Venezuela and Cuba currently run a scheme where Cuba gets 100,000 barrels of subsidised oil, and in return, Venezuela receives the services of thousands of Cuban doctors and teachers for free. Thus Venezuela gets a highly skilled workforce without having to pay for it whilst also receiving (a reduced) payment for the oil it exports.
Mr. Chavez seems to be cashing in on the rising oil prices, which many fragile Central American economies are struggling with. Surprisingly, perhaps, Venezuela has the largest oil reserves outside the Middle East and is moving itself into a position of great political power. This is especially pointed for the U.S., as Venezuela is its main oil supplier. What is more worrying, though, is the apparent “friendship” between Mr. Chavez and the ageing Cuban President, Fidel Castro.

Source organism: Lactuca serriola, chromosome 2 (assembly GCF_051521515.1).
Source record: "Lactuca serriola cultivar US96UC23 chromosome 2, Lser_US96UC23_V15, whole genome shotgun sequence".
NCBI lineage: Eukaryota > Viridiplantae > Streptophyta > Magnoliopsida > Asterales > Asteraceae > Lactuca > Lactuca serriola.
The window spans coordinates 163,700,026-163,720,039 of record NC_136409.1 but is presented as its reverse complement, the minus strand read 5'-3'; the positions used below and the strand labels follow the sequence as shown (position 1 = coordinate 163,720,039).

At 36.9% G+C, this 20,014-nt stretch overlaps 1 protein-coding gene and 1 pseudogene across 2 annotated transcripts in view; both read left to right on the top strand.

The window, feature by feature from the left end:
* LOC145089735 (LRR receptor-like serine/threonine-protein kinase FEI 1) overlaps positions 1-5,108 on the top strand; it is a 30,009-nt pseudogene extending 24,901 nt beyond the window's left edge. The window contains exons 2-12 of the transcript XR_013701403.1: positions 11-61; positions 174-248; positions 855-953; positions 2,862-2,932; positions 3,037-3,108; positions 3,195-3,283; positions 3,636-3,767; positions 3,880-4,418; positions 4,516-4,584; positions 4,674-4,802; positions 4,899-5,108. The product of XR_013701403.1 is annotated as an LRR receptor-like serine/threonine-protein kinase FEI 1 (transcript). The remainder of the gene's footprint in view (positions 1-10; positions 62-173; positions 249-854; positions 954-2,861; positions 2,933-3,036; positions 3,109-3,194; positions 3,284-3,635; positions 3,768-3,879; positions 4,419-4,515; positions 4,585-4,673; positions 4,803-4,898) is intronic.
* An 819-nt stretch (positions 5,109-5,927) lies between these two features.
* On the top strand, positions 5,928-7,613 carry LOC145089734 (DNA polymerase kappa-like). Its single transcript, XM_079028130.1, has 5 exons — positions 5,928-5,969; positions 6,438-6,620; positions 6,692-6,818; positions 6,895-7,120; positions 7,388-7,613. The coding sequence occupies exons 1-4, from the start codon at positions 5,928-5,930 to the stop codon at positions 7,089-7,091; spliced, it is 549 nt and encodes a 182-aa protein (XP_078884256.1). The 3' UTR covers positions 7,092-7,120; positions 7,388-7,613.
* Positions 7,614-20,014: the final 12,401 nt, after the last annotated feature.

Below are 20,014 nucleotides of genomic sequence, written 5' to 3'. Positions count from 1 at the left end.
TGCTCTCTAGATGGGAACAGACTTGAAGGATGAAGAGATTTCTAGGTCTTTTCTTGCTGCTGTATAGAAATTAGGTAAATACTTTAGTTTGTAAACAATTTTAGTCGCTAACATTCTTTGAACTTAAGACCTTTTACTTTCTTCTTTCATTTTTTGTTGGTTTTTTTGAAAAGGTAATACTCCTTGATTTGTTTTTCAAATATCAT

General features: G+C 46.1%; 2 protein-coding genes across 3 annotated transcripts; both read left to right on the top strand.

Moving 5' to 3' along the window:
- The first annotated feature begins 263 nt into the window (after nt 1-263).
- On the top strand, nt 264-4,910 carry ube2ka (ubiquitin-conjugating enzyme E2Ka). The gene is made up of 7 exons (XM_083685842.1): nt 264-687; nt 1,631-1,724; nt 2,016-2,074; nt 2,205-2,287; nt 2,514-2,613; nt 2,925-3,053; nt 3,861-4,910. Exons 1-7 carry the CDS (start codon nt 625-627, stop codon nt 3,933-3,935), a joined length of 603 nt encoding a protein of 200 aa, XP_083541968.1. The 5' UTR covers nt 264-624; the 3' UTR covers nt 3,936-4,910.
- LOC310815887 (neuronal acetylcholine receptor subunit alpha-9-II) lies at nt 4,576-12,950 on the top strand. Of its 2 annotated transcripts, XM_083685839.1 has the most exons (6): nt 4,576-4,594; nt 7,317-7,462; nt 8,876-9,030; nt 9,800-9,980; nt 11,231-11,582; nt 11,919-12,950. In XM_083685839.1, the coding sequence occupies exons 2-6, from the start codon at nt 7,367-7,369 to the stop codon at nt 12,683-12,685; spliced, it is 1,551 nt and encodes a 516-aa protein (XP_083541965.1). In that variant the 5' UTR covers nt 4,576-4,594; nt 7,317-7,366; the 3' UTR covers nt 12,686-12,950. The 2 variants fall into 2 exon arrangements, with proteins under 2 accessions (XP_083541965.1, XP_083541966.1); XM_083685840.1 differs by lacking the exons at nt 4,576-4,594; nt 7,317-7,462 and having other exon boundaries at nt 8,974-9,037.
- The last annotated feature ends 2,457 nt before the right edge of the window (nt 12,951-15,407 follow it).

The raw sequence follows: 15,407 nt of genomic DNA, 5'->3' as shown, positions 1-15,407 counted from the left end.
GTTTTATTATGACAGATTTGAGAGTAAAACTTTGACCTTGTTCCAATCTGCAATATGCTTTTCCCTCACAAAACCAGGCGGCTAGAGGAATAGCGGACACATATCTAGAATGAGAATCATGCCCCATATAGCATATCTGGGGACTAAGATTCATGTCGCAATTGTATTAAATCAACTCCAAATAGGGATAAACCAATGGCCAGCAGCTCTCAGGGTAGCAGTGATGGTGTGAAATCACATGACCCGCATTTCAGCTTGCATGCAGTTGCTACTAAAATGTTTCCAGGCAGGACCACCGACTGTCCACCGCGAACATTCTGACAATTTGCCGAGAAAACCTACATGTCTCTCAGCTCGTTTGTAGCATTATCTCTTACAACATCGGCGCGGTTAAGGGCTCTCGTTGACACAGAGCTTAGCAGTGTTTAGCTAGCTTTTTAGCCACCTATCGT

Mr. Chavez led a colourful past before his appointment as President. And after two failed coup attempts in 1992, he moved from paratrooper to politician – before gaining the presidency in 1998. He has been followed by a wave of controversy ever since, moreover, after making high-profile visits to Cuba and Iraq and repeatedly showing his alliance with Fidel Castro. There have also been reports of the U.S. government instigating a coup of its own in an attempt to overthrow him in view of the Latin American country’s vast oil reserves. Currently Mr. Chavez will remain in power until 2012, when Venezuelan law dictates that he must stand down. Let’s see what mischief he gets up to before then.